These settings make it possible for organisations to establish power settings across the board, ensuring each and every desktop is participating and saving money. Additionally, software-based inactivity timers can be used to watch for inactivity and lock, log off, shutdown or restart the PC as needed.
An example of a company using software to implement a power management strategy is that of the US-based high school, Walla Walla, in Washington, which has more than 1,800 students enrolled in classes each year. Dennis DeBroeck, network administrator at Walla Walla, is not only responsible for overseeing the IT management of more than 35 computers accessed by 120 students, but he also teaches computer technology and media technology & animation classes.
For each class, students at PC workstations run applications specific to that curriculum and have complicated and demanding requirements. With the demand for the classes rising, DeBroeck’s IT management challenges were extensive. DeBroeck spent hours hand-writing scripts and managing policies to address everything from drive mappings to registry changes to application rollouts, ensuring each student would have access to the correct files, folders and programs at log-on.
DeBroeck now uses a ScriptLogic power management solution to conserve energy, and is able to create and modify Windows power schemes, giving him centralised control over student desktops. Power saving options such as standby/hibernate and those that turn off desktops result in significant energy savings. The software monitors inactivity and will lock, log off, shutdown or restart as needed, even if students are not logged on, so DeBroeck can monitor machines after the school day ends.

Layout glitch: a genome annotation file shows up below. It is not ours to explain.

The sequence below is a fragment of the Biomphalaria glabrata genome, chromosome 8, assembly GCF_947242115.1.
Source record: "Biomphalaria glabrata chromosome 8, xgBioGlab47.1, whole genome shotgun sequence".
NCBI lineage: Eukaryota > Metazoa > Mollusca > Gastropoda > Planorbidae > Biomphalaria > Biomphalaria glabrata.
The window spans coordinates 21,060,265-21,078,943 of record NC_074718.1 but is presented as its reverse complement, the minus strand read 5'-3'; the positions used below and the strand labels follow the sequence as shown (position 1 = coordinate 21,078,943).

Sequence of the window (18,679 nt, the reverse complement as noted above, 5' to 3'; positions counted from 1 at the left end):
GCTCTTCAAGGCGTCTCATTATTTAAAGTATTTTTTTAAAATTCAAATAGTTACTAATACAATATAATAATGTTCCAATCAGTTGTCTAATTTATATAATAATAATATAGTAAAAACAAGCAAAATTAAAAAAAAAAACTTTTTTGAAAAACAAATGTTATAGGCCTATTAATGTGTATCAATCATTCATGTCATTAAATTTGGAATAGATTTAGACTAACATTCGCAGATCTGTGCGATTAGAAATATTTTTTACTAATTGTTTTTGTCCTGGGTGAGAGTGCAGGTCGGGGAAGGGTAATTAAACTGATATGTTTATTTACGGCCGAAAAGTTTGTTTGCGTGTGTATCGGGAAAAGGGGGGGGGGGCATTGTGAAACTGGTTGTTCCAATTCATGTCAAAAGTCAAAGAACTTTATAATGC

In addition to the conservation of energy, power management of only 28 desktop computers has helped the school save more than $2,000 each year. More savings would be expected as the school’s IT network expands. At the end of each month, DeBroeck can print out a report on how much energy the classroom has saved and share it with the school district’s energy manager.
In conclusion, IT administrators should be implementing greener initiatives that can offer immediate energy and cost savings, while thinking about long term, cost effective methods that will save money and reduce their carbon footprint in the future.
A simple power management solution is just one of the ways in which organisations can complement a greener initiative. If businesses take heed now and invest in the short term, they will ensure better benefits and success for years to come.
Headquartered in Boca Raton, Florida, with offices around the world, ScriptLogic provides solutions in the areas of desktop, help desk, active directory, server and network management. For more information, please visit http://www.scriptlogic.com.